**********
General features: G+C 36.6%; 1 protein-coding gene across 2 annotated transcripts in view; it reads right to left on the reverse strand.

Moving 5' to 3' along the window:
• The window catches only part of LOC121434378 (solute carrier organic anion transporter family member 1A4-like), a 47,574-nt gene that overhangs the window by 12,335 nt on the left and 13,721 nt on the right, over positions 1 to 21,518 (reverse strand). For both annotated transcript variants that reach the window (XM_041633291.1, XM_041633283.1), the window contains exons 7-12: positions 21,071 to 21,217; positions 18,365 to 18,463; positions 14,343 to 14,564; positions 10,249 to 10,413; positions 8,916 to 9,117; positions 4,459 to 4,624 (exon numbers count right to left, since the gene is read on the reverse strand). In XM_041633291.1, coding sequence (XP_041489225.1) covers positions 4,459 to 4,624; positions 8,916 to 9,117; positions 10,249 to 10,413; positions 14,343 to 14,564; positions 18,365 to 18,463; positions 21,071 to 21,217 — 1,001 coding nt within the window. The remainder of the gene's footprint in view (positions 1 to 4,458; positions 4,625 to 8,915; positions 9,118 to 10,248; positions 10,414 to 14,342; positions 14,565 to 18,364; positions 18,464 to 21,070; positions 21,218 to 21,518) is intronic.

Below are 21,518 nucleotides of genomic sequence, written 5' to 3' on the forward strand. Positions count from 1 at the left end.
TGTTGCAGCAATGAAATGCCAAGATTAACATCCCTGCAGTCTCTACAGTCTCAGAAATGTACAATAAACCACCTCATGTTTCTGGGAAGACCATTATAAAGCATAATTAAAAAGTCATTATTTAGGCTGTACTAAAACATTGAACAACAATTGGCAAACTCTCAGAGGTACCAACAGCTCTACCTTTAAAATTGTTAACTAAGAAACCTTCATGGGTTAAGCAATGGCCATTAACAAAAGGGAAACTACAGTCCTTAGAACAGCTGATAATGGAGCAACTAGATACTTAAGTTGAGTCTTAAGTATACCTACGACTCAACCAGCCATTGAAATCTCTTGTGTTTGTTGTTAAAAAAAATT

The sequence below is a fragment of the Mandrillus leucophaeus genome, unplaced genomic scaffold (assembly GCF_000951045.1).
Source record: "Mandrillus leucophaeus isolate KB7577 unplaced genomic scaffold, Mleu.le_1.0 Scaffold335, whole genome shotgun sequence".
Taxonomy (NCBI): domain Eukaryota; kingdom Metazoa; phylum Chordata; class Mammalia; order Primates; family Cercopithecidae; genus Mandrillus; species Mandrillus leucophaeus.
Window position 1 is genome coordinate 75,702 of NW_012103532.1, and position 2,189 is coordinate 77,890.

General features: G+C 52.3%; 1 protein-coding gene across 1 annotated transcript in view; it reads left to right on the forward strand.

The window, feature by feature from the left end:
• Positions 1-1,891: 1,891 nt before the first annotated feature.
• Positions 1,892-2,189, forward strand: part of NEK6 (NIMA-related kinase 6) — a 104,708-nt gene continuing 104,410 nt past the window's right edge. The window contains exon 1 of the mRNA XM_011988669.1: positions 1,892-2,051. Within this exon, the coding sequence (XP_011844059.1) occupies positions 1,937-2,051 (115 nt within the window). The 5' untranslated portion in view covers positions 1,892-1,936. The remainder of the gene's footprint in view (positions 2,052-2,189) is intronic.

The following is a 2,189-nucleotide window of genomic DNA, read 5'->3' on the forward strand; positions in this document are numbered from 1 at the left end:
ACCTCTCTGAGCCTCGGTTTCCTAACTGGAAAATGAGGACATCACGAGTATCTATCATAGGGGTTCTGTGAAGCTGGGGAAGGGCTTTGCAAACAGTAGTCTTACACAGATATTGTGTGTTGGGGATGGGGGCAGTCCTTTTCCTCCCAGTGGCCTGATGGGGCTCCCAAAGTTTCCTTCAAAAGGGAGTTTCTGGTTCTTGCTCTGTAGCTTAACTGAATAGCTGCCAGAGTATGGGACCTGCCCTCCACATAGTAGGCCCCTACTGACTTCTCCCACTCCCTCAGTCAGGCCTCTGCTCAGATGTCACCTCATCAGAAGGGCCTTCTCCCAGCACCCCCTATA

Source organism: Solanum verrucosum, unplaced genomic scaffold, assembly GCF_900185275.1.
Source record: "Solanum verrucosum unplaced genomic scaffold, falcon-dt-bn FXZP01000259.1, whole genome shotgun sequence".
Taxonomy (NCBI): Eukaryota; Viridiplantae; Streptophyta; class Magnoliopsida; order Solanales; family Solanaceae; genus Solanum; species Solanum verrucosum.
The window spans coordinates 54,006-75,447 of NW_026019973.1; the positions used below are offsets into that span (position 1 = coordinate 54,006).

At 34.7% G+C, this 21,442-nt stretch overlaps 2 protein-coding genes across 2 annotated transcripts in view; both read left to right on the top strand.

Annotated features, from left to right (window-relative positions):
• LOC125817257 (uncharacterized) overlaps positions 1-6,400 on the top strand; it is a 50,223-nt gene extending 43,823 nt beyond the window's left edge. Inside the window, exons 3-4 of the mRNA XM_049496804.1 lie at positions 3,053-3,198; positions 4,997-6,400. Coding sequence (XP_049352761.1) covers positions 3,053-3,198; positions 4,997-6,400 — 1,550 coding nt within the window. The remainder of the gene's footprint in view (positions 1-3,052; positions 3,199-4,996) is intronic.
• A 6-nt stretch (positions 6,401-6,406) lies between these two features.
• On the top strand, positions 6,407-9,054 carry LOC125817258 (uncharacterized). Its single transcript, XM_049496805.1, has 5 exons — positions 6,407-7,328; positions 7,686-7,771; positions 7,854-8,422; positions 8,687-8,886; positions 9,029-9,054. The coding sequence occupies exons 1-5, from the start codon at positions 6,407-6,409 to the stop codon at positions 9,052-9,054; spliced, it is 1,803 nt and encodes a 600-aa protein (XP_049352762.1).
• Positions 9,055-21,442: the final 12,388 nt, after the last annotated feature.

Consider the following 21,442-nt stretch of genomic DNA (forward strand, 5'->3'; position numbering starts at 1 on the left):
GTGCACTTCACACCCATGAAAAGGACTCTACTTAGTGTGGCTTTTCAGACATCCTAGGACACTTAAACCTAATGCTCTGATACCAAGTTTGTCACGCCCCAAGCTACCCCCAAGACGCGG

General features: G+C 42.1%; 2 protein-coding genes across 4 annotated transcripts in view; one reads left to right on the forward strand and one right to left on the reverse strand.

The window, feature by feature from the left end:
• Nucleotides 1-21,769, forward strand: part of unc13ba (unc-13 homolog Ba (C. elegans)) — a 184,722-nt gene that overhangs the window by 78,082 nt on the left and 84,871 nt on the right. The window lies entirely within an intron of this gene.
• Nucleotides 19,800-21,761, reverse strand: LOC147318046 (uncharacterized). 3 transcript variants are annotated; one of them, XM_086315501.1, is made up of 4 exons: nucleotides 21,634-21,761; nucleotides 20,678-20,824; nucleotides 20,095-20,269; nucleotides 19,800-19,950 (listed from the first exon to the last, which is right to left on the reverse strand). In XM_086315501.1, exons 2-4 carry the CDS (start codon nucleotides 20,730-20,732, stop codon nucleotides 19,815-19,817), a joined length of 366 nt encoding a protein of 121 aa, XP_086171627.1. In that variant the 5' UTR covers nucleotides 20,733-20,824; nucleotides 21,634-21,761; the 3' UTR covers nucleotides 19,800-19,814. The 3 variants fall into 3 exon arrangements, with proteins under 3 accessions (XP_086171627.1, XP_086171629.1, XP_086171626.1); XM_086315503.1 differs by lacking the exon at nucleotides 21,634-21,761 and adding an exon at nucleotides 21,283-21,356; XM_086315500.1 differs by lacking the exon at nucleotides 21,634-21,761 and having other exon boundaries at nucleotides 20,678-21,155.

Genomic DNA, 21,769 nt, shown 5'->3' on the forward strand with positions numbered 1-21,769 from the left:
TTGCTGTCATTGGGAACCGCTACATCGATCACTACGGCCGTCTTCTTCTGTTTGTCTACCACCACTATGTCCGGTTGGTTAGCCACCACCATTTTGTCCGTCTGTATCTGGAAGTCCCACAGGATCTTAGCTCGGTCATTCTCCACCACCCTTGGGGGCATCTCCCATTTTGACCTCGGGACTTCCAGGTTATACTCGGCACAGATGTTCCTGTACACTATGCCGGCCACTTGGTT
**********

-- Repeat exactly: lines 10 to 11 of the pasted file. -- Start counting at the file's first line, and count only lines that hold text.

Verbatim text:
General features: G+C 52.3%; 1 protein-coding gene across 1 annotated transcript in view; it reads left to right on the forward strand.

The window, feature by feature from the left end: